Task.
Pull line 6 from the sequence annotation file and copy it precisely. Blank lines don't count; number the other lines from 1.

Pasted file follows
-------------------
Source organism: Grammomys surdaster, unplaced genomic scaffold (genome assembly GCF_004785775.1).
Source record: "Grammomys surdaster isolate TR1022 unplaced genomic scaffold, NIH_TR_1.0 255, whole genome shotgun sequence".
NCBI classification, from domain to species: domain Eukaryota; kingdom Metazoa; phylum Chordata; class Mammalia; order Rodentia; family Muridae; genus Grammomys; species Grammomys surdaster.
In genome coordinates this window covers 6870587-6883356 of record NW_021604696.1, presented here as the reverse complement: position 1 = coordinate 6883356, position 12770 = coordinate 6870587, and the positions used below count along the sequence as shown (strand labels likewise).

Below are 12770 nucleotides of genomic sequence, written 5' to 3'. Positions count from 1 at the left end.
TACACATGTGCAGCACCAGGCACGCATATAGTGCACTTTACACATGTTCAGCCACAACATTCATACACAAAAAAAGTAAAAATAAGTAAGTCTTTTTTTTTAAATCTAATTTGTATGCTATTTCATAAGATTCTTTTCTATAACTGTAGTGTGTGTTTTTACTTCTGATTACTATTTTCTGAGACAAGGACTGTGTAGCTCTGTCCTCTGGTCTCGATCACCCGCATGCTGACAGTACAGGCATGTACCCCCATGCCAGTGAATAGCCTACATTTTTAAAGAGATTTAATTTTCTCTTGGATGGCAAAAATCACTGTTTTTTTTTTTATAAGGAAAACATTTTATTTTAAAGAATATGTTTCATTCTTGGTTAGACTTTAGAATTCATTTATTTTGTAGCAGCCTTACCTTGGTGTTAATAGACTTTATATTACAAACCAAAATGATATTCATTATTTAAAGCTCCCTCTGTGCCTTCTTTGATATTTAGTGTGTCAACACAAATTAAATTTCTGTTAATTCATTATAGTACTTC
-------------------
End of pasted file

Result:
TACACATGTGCAGCACCAGGCACGCATATAGTGCACTTTACACATGTTCAGCCACAACATTCATACACAAAAAAAGTAAAAATAAGTAAGTCTTTTTTTTTAAATCTAATTTGTATGCTATTTCATAAGATTCTTTTCTATAACTGTAGTGTGTGTTTTTACTTCTGATTACTATTTTCTGAGACAAGGACTGTGTAGCTCTGTCCTCTGGTCTCGATCACCCGCATGCTGACAGTACAGGCATGTACCCCCATGCCAGTGAATAGCCTACATTTTTAAAGAGATTTAATTTTCTCTTGGATGGCAAAAATCACTGTTTTTTTTTTTATAAGGAAAACATTTTATTTTAAAGAATATGTTTCATTCTTGGTTAGACTTTAGAATTCATTTATTTTGTAGCAGCCTTACCTTGGTGTTAATAGACTTTATATTACAAACCAAAATGATATTCATTATTTAAAGCTCCCTCTGTGCCTTCTTTGATATTTAGTGTGTCAACACAAATTAAATTTCTGTTAATTCATTATAGTACTTC